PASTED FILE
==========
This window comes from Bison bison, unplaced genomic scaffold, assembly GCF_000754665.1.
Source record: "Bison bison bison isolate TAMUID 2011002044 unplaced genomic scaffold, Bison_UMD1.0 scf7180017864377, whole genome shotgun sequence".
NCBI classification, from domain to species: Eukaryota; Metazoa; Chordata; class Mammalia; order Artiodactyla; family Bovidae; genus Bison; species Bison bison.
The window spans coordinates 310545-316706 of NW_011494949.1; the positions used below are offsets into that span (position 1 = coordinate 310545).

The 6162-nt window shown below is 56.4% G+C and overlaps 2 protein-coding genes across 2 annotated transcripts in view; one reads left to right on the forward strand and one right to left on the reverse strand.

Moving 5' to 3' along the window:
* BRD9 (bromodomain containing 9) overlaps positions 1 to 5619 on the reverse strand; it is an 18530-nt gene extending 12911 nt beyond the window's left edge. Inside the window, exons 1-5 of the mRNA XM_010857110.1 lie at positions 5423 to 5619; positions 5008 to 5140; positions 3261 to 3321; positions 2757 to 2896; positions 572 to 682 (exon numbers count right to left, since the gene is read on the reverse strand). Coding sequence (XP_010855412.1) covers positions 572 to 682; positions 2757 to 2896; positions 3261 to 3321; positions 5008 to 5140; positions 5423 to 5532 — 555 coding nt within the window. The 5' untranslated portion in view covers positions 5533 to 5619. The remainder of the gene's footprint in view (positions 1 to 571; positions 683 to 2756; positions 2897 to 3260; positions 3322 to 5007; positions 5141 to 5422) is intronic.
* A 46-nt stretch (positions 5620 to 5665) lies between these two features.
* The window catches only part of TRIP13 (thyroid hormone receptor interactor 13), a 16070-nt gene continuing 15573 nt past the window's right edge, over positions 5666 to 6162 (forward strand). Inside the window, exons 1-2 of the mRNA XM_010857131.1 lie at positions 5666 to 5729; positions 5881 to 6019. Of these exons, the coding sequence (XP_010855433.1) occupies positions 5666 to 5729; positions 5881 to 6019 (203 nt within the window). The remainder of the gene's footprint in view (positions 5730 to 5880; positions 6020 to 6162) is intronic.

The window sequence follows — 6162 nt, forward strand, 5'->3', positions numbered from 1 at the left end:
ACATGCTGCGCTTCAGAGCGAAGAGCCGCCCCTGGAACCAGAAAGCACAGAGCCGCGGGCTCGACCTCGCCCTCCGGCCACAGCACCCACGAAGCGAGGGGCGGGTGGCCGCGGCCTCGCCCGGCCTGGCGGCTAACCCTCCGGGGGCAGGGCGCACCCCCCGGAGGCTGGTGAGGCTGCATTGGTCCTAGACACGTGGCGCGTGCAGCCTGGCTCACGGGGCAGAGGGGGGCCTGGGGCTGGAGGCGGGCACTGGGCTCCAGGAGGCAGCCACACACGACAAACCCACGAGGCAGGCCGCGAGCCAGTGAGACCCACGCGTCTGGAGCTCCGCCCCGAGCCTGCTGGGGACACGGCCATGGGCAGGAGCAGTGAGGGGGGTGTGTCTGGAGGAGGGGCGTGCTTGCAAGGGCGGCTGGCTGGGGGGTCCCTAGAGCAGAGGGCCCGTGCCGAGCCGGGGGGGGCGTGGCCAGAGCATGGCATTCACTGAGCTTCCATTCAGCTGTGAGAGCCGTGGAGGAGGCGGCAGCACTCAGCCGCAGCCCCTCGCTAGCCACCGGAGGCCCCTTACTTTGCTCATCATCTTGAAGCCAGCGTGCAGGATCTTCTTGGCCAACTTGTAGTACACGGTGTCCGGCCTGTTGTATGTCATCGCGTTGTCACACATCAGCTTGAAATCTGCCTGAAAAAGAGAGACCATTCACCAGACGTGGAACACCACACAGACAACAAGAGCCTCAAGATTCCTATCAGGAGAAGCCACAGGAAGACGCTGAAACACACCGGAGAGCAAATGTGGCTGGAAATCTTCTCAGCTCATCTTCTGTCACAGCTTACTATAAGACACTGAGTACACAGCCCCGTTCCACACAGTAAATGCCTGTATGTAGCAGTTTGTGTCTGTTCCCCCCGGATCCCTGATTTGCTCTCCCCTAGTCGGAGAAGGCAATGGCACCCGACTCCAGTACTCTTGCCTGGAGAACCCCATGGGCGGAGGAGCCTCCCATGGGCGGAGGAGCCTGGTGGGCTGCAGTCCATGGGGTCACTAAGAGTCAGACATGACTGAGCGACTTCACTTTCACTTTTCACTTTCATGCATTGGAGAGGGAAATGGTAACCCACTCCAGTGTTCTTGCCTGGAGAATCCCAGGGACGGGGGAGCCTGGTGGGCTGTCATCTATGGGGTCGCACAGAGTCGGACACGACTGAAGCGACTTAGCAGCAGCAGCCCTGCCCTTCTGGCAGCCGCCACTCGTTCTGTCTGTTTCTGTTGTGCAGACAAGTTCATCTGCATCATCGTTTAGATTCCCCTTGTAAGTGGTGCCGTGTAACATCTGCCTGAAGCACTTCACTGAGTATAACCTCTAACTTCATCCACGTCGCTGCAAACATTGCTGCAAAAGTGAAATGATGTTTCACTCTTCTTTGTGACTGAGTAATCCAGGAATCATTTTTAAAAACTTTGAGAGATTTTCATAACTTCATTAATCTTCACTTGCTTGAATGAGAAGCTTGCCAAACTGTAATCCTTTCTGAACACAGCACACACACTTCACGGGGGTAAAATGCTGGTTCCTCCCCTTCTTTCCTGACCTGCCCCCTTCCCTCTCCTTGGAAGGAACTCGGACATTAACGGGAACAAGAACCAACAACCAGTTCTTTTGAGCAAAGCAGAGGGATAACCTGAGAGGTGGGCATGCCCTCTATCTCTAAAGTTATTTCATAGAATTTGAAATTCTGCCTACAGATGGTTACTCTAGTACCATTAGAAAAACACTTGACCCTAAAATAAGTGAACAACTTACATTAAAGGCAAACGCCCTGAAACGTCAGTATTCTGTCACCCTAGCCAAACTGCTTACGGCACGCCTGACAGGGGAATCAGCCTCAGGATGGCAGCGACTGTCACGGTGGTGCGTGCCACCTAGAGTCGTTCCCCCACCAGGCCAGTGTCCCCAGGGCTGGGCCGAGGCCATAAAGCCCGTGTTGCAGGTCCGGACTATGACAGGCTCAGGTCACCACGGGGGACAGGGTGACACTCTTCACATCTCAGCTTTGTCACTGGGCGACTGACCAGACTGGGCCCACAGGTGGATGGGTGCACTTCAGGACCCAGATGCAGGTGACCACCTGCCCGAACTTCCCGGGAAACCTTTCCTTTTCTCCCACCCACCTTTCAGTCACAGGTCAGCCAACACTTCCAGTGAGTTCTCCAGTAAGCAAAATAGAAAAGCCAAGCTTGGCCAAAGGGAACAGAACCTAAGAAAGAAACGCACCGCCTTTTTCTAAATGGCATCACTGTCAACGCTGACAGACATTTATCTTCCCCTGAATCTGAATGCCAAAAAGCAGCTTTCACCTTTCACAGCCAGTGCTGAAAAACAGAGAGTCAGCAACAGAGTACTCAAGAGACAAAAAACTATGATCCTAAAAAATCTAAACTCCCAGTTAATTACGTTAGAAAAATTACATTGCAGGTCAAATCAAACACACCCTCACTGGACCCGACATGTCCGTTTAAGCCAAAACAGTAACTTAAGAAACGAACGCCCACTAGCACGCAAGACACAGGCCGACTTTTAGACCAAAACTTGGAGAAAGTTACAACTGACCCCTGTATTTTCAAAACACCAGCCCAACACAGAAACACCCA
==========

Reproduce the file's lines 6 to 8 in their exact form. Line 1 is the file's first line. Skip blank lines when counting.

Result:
Moving 5' to 3' along the window:
* BRD9 (bromodomain containing 9) overlaps positions 1 to 5619 on the reverse strand; it is an 18530-nt gene extending 12911 nt beyond the window's left edge. Inside the window, exons 1-5 of the mRNA XM_010857110.1 lie at positions 5423 to 5619; positions 5008 to 5140; positions 3261 to 3321; positions 2757 to 2896; positions 572 to 682 (exon numbers count right to left, since the gene is read on the reverse strand). Coding sequence (XP_010855412.1) covers positions 572 to 682; positions 2757 to 2896; positions 3261 to 3321; positions 5008 to 5140; positions 5423 to 5532 — 555 coding nt within the window. The 5' untranslated portion in view covers positions 5533 to 5619. The remainder of the gene's footprint in view (positions 1 to 571; positions 683 to 2756; positions 2897 to 3260; positions 3322 to 5007; positions 5141 to 5422) is intronic.
* A 46-nt stretch (positions 5620 to 5665) lies between these two features.